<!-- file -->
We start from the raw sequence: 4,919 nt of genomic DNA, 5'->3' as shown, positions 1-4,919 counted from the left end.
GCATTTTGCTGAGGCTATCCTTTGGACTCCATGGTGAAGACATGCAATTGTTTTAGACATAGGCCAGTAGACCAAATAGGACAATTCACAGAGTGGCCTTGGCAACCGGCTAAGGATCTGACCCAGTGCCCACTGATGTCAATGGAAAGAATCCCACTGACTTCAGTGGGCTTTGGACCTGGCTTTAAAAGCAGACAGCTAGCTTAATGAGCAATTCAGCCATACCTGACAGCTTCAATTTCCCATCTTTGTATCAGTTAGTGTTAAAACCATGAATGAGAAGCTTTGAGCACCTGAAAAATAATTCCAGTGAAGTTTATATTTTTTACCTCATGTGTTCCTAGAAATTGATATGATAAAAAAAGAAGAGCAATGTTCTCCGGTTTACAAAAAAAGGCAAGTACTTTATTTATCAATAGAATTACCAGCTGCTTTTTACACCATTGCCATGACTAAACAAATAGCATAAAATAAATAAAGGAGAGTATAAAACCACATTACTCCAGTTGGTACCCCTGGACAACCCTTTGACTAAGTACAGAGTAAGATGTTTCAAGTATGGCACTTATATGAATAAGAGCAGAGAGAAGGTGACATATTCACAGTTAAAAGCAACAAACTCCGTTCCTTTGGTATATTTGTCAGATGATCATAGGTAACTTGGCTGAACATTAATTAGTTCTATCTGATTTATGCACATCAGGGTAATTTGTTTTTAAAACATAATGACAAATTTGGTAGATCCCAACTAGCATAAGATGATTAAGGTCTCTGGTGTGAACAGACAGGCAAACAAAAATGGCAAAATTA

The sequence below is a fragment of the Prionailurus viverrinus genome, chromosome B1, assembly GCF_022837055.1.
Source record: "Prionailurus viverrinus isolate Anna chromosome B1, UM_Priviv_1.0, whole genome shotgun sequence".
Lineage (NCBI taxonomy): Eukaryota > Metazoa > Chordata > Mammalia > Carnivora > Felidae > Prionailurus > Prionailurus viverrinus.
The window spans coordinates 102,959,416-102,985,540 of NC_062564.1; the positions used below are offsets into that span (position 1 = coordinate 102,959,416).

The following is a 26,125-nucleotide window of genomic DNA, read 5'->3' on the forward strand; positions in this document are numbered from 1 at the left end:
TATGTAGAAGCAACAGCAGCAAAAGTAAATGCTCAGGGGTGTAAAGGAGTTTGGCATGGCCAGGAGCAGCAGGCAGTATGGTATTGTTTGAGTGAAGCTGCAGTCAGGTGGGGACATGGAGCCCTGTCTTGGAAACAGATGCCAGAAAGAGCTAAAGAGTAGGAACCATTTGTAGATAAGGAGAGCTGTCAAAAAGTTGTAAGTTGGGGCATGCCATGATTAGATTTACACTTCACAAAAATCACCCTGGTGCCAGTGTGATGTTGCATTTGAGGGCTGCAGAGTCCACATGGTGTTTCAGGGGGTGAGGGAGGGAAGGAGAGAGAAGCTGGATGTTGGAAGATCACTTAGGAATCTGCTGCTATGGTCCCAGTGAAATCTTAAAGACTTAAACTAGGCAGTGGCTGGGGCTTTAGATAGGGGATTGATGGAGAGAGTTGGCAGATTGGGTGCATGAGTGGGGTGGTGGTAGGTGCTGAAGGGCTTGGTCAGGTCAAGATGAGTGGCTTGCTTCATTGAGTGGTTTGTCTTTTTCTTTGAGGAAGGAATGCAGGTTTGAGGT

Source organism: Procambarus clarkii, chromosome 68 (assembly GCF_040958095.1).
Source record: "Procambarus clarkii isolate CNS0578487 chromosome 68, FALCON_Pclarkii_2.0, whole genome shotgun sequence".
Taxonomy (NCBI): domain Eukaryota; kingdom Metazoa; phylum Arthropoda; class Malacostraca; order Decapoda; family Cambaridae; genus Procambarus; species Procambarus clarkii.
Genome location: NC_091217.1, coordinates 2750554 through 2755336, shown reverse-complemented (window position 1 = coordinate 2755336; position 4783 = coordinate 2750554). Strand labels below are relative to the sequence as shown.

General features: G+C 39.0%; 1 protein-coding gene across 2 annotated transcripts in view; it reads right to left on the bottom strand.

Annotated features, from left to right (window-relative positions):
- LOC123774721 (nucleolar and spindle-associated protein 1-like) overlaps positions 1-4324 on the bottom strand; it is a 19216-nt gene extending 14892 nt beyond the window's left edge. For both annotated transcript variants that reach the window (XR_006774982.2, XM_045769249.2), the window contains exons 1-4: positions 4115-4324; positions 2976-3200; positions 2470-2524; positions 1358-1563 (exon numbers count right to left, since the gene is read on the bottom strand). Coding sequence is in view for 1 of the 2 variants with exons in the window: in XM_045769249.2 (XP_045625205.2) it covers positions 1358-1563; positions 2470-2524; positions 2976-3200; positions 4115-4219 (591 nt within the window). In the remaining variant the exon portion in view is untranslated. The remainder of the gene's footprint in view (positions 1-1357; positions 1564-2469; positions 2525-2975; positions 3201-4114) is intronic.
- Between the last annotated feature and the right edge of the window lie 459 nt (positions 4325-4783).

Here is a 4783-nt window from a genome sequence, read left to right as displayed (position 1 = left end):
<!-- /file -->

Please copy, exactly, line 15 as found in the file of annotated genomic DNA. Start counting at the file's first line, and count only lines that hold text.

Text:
- LOC123774721 (nucleolar and spindle-associated protein 1-like) overlaps positions 1-4324 on the bottom strand; it is a 19216-nt gene extending 14892 nt beyond the window's left edge. For both annotated transcript variants that reach the window (XR_006774982.2, XM_045769249.2), the window contains exons 1-4: positions 4115-4324; positions 2976-3200; positions 2470-2524; positions 1358-1563 (exon numbers count right to left, since the gene is read on the bottom strand). Coding sequence is in view for 1 of the 2 variants with exons in the window: in XM_045769249.2 (XP_045625205.2) it covers positions 1358-1563; positions 2470-2524; positions 2976-3200; positions 4115-4219 (591 nt within the window). In the remaining variant the exon portion in view is untranslated. The remainder of the gene's footprint in view (positions 1-1357; positions 1564-2469; positions 2525-2975; positions 3201-4114) is intronic.